“Tricky” doesn’t even begin to describe it

NYU Tandon physics lecturer explains the science behind an extreme sport

a tricker mid-air

Tricking — a sport that combines gymnastics with martial arts and dance techniques — may appear to break the laws of physics, however, Senior Lecturer John Di Bartolo explains in a Wired interview how that's not the case.

If you’ve ever watched the sport known as “tricking” — an edge-of-your-seat combination of martial arts, gymnastics, and break dancing — you’ve probably had moments of not believing your own eyes. Surely the human body was not designed to carry out the high-altitude spins, flips, and twists that go into an impressive tricking routine. How can a person seemingly defy the fundamental laws of physics to devise a live routine that looks like it could only be the product of Hollywood computer-generated imagery or skilled film editing?

John Di Bartolo, a senior lecturer in NYU Tandon’s Department of Applied Physics, explains that practitioners of tricking are not, in fact, defying the laws of physics: they’re taking advantage of them. Even if they are not familiar with scientific terms like torque, inertia, or angular velocity, these athletes are drawing upon the physics of body movement to design their tricks and wow their audiences.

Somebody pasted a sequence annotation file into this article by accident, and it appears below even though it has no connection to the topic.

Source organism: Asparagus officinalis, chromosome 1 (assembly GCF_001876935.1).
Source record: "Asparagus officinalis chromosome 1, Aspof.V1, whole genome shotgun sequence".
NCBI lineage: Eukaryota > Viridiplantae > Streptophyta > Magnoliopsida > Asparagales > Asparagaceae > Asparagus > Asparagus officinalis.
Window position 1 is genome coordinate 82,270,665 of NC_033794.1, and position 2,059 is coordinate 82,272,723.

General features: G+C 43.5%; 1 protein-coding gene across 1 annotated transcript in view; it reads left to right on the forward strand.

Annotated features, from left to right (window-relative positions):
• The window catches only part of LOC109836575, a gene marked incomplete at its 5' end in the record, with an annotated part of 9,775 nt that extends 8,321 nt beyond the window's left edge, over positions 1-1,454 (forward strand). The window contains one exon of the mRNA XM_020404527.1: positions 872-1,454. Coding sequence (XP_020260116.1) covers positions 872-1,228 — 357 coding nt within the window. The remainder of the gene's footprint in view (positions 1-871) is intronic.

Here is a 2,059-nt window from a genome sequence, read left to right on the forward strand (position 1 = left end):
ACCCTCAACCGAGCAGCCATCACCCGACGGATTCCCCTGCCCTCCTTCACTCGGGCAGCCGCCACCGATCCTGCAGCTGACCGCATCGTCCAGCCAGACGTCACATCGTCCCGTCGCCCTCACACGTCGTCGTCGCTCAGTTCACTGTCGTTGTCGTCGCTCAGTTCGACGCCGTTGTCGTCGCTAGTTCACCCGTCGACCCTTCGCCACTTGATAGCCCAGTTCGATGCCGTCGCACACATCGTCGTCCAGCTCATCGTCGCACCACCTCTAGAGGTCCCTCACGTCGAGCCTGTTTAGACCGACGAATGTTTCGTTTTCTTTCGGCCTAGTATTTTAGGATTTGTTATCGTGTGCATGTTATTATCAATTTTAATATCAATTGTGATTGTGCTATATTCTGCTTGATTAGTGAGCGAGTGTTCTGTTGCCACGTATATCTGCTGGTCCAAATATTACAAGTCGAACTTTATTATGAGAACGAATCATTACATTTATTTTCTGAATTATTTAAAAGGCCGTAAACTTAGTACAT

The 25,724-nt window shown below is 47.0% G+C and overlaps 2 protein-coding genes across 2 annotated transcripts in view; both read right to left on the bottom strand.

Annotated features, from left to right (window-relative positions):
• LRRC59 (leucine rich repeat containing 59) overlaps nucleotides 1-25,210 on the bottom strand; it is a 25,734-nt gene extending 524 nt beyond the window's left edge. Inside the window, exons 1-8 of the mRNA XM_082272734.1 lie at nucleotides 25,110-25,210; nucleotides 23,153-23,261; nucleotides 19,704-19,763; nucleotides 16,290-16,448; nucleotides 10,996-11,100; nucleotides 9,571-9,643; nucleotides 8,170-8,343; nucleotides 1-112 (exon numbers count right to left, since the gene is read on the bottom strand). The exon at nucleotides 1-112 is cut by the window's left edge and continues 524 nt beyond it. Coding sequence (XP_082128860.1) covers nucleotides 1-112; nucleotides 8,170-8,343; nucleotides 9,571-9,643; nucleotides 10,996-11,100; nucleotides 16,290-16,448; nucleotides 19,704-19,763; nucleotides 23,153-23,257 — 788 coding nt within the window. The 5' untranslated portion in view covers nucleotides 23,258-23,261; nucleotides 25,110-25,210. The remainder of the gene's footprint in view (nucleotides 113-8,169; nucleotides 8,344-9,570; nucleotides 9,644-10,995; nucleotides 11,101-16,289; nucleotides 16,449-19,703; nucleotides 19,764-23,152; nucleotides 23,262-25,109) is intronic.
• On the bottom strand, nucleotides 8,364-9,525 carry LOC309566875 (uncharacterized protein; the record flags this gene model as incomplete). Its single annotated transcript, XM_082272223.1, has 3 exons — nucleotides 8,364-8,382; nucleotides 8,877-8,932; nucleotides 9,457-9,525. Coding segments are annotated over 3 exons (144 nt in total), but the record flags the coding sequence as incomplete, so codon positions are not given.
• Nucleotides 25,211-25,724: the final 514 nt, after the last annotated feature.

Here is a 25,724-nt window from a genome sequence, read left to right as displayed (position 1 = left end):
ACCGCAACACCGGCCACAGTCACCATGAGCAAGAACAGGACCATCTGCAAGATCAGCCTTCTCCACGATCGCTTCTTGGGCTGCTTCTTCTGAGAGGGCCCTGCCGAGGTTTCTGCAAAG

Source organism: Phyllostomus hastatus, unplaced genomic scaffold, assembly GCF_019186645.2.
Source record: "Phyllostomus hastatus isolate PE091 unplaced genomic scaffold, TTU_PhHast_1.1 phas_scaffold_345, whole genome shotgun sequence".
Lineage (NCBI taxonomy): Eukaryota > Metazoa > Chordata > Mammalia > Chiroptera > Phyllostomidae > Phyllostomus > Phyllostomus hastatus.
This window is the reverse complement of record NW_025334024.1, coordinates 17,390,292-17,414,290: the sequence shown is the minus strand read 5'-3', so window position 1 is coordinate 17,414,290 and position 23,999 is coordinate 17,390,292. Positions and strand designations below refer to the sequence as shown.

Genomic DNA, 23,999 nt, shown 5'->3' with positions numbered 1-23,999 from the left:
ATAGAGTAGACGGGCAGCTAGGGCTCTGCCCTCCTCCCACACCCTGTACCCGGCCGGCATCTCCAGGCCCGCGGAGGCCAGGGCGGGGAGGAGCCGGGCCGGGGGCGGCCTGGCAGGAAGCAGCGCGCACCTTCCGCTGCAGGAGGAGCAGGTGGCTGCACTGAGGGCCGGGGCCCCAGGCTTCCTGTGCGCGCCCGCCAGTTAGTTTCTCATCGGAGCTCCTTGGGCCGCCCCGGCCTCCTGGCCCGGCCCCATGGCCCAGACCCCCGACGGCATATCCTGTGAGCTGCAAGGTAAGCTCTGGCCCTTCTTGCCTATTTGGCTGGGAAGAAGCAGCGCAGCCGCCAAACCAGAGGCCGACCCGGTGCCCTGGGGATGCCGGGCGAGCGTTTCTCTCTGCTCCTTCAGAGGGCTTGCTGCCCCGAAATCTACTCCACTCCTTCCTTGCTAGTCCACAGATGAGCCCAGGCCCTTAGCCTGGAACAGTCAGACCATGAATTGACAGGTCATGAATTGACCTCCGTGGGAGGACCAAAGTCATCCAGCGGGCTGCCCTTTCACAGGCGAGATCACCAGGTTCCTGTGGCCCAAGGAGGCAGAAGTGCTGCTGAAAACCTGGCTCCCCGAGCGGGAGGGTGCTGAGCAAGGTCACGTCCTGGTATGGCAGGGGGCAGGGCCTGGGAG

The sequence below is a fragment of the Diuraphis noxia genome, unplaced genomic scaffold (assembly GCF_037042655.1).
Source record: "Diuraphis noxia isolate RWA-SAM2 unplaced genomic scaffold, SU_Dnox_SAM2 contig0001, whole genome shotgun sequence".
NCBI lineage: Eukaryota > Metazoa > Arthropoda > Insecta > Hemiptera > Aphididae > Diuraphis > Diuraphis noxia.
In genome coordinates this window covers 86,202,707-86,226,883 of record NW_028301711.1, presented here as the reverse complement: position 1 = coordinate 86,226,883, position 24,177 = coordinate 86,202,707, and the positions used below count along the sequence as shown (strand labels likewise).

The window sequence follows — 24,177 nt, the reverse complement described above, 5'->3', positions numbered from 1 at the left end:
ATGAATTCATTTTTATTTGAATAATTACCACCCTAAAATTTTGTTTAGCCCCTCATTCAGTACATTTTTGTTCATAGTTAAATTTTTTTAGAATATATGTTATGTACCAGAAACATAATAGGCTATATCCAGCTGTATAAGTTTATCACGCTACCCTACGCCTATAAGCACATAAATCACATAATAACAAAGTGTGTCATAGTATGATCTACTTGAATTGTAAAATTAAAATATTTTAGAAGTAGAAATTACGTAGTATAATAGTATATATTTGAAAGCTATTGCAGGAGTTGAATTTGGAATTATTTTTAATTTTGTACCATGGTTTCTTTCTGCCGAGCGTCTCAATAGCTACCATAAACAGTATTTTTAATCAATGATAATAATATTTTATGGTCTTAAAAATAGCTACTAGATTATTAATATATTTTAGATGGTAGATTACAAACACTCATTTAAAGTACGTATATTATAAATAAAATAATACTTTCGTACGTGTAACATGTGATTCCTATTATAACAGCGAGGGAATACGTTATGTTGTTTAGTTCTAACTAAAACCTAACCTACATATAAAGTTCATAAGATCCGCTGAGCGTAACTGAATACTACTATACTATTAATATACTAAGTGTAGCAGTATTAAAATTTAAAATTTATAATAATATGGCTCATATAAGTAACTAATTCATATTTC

Di Bartolo recently spoke to a reporter from Wired to analyze how a handful of tricking experts have pulled off the uber-challenging quadruple corkscrew — a move that involves completing a backflip before rotating four full times in midair. He explained that before launching themselves off the floor, a tricker must gain a large amount of angular momentum — a quantity that is a product of a moment of inertia and angular velocity. Once in the air, a tricker can further increase their angular velocity by decreasing their moment of inertia, just as figure skaters do when they pull their arms close to their bodies to increase their rate of spin. Unlike skaters, however, who spin only along a straight axis, trickers can shift the axis of rotation — even mid-trick — by moving in what Di Bartolo calls asymmetrical, unconventional ways, such as shifting one arm or leg instead of both.

The few elite athletes who have successfully performed quadruple corkscrews admit that it took them years to gain that level of expertise and predict that it would probably take several more to master a quintuple. Di Bartolo wouldn’t rule out the possibility of achieving five midair rotations one day — not in spite of the immutable laws of physics but because of them.  

John Di Bartolo on wired video

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John Di Bartolo, a senior lecturer in NYU Tandon’s Department of Applied Physics, explains how practitioners of tricking take advantage of the laws of physics.